You might be using the wrong editor

Sometimes it might be better to look for another editor. If you notice that your tool of choice wasn’t made with your workflow in mind, maybe there is something out there that will suit you better. A lot of problems people encounter when over-configuring software come from the fact that they try to make it what they would like it to be, and it might have never been designed to support their way of working in the first place.

Take your time to find tools that suit you and easily integrate into your workflow. Don’t use something only because everybody is doing it. Find your own way. You will be using those things daily - invest time into building your toolbox.

Audit things you install

Before hitting install, take a closer look at the plugin.

Review the opened issues. Are those being addressed? You don’t want to step on an issue that won’t ever be solved. It doesn’t mean that the plugin needs to be actively developed. Some of the best plugins I used had no new commits in the last 4–5 years. They just do the job, and there is no need to change them. You can rely on their stability.

What’s the development and user experience philosophy behind it? If you build the core of your workflow around a plugin that changes often, your workflow will be subject to frequent changes as well.

See what the community thinks about it. If there are no opinions about it, there is a high chance you are a beta tester, and as any pioneer, you will pay the price for it.

Focus on the problem

Before rushing to install plugins, step back and truly analyze the problem you're facing. Is there a gap in your editor's native functionality? Maybe you are missing something in your workflow. What if you wrote a simple function to do the job?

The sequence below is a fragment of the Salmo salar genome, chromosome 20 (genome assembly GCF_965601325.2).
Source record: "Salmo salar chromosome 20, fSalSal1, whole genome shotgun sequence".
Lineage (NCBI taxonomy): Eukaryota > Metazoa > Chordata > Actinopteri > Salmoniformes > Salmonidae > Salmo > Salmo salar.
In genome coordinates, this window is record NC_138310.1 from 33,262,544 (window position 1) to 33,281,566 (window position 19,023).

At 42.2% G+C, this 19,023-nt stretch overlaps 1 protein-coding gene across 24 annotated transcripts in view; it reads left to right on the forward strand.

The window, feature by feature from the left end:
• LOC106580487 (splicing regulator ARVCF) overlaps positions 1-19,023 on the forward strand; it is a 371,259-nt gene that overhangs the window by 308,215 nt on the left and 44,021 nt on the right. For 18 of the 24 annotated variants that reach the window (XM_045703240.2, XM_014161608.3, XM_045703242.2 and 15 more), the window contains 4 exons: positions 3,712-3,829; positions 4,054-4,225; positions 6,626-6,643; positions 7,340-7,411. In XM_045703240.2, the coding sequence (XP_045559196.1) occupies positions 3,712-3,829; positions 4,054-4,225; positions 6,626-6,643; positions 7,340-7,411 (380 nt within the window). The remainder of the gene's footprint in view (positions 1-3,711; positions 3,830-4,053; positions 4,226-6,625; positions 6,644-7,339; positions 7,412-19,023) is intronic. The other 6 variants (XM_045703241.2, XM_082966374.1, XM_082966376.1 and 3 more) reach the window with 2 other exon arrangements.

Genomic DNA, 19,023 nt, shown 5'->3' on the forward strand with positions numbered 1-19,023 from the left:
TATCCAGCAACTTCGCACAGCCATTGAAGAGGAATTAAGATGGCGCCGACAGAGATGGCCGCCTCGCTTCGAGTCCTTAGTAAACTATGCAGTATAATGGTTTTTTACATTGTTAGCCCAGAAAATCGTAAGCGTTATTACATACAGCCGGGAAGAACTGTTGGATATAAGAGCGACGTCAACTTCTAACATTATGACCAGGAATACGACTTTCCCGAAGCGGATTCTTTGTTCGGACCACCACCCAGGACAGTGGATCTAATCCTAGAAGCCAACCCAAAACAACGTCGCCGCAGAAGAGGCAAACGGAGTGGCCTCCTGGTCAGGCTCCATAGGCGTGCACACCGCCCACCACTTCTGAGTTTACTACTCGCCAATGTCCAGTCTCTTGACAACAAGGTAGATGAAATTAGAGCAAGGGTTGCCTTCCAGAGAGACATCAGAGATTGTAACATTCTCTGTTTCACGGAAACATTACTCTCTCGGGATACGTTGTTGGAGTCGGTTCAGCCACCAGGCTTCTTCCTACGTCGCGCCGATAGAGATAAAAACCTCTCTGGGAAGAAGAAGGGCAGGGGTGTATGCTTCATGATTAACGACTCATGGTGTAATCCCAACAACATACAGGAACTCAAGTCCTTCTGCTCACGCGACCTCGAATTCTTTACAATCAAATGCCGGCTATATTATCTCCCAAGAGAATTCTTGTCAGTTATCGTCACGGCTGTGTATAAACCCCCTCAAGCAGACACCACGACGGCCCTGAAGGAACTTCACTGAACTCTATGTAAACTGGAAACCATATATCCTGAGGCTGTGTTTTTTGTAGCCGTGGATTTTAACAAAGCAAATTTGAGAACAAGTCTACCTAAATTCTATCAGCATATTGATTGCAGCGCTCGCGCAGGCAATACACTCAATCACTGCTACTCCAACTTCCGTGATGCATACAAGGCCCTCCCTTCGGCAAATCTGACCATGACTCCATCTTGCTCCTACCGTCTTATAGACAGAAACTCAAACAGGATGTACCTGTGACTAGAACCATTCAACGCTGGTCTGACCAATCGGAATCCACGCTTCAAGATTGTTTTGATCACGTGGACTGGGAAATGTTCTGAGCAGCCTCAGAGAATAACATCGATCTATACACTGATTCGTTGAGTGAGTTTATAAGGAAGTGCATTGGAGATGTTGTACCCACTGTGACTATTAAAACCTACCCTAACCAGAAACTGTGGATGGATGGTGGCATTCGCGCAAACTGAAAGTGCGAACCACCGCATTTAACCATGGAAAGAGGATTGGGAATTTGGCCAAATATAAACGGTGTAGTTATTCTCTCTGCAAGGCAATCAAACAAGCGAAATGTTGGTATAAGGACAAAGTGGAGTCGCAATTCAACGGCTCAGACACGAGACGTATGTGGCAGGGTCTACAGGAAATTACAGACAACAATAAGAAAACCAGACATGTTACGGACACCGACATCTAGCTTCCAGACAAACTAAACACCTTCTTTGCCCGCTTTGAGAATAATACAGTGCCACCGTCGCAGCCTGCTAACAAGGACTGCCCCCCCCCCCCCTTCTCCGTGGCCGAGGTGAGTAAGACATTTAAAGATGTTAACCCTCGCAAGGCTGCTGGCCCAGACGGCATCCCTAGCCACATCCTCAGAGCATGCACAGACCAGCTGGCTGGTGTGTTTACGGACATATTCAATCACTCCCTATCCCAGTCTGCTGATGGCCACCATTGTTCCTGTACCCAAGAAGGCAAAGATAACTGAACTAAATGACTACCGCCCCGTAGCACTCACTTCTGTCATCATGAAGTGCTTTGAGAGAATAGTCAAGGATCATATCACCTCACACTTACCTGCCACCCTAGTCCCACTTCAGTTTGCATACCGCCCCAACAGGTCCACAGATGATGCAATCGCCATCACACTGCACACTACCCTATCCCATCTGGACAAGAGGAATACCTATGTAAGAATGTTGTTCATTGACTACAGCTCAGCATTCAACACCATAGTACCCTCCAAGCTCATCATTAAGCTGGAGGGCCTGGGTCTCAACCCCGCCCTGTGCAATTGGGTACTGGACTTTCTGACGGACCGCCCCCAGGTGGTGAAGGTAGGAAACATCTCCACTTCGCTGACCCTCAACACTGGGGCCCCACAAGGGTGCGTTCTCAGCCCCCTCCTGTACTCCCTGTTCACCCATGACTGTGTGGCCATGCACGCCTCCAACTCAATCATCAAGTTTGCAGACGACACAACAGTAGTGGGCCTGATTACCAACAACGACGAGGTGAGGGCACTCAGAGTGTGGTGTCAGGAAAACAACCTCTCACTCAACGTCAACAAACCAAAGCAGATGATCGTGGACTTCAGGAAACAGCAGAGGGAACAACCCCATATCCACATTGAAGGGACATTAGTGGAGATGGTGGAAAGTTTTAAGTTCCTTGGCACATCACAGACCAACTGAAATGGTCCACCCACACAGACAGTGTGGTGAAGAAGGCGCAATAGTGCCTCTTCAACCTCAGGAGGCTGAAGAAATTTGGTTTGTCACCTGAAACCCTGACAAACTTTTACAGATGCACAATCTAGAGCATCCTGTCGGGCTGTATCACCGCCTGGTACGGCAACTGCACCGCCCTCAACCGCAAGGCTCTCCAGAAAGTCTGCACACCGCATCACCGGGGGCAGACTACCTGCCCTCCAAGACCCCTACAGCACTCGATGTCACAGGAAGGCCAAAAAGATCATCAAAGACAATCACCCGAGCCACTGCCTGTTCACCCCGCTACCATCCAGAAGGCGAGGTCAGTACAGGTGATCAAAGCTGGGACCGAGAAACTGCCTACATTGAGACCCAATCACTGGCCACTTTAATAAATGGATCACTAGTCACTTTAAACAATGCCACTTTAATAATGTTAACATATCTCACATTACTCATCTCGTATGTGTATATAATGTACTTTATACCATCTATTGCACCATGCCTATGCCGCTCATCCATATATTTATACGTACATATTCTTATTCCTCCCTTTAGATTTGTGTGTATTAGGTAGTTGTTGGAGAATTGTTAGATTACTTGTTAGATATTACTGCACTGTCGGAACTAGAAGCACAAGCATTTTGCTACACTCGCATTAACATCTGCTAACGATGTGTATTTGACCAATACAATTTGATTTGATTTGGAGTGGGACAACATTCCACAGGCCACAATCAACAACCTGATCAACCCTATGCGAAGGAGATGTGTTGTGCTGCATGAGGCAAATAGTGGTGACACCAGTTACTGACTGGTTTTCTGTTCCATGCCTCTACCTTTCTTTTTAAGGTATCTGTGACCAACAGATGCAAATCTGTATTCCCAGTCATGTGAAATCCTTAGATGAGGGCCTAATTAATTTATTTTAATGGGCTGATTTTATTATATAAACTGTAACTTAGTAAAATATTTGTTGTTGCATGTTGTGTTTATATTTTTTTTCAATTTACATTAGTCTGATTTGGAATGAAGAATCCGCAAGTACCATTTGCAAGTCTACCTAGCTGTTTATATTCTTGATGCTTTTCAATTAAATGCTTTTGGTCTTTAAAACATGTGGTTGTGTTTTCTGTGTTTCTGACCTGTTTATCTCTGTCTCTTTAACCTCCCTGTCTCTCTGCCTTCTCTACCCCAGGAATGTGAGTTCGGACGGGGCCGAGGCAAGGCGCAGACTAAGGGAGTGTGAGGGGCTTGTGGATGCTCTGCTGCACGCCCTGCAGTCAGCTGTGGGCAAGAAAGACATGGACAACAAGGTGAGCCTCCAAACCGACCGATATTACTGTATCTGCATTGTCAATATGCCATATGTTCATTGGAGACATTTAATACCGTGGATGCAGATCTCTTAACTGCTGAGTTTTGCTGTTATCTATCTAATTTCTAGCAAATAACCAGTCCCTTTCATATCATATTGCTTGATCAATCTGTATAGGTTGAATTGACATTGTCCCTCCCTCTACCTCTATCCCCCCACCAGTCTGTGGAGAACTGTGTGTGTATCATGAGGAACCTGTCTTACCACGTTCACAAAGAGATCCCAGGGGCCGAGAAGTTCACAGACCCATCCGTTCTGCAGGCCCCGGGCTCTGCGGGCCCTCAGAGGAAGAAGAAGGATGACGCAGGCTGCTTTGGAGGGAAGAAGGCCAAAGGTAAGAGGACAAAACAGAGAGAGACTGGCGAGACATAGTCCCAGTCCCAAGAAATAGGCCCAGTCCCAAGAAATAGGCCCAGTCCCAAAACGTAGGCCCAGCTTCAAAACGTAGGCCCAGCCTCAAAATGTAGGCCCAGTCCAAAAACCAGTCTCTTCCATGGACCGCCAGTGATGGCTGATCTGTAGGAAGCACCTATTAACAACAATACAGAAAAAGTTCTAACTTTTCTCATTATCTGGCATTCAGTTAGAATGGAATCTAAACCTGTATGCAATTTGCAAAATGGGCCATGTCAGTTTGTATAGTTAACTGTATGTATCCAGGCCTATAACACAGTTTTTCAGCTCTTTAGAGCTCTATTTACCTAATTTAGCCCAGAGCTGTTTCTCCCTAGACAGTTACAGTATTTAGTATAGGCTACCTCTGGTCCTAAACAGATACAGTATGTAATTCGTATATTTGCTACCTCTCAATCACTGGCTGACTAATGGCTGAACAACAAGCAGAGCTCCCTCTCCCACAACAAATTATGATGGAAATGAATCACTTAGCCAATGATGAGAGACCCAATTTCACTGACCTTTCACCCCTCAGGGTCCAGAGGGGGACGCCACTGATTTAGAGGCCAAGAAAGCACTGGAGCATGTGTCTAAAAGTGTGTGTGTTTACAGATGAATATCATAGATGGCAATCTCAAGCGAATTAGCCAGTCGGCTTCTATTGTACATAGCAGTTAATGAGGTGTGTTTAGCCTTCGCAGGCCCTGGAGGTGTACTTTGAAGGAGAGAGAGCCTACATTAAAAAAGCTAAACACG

Clearly defining the core problem will help you determine if a plugin is truly the right answer, and it can guide you toward selecting the best solution rather than just piling on more features.

Don’t fix what’s not broken

If you have a mature workflow and tinkering around with your editor config isn’t your thing, it’s completely fine to just leave it alone. Don’t fix what is not broken. Even after I moved from Vim to Neovim, I used my old Vimscript-based config for years before rewriting it to Lua. It did the job fine and worked well.

Load plugins when they are needed

Many editors offer the ability to selectively load plugins. I don’t load most of my Neovim plugins on startup and only load them when I first use them. You can also load plugins per file type, or on certain events. This significantly reduces background overhead and can make a huge difference in your editor’s performance.

Prune your config

Your editor is a piece of software, and you should treat it as any other tool in your stack. When you notice it’s slowing down, don’t ignore it. Spend some time to see why and whether you can eliminate the problem. The sooner you do this, the better. Sometimes it will be as simple as updating plugins or removing the ones you no longer use.

If you let it accumulate, it will become this terrifying piece of mud you don’t really want to touch, and in extreme situations, you might need to declare editor config bankruptcy and start over.

Learn to debug your editor

Most modern editors offer amazing tools to debug their behavior and performance. It’s worth looking into it and learning how to debug yours. It’s equivalent to being able to do some small repairs around your car. You might not need it if you are a casual driver, but every professional truck driver will tell you it’s essential for their profession.

Final word

I’ve spent countless hours changing my Neovim config. When I first started to work in Vim, I learned the hard way that overloading it with plugins is a bad idea. Not only does it become slow, but you also end up not using most of it because your brain can only process a limited amount of new things at any time. I hope this article will help you avoid my mistakes.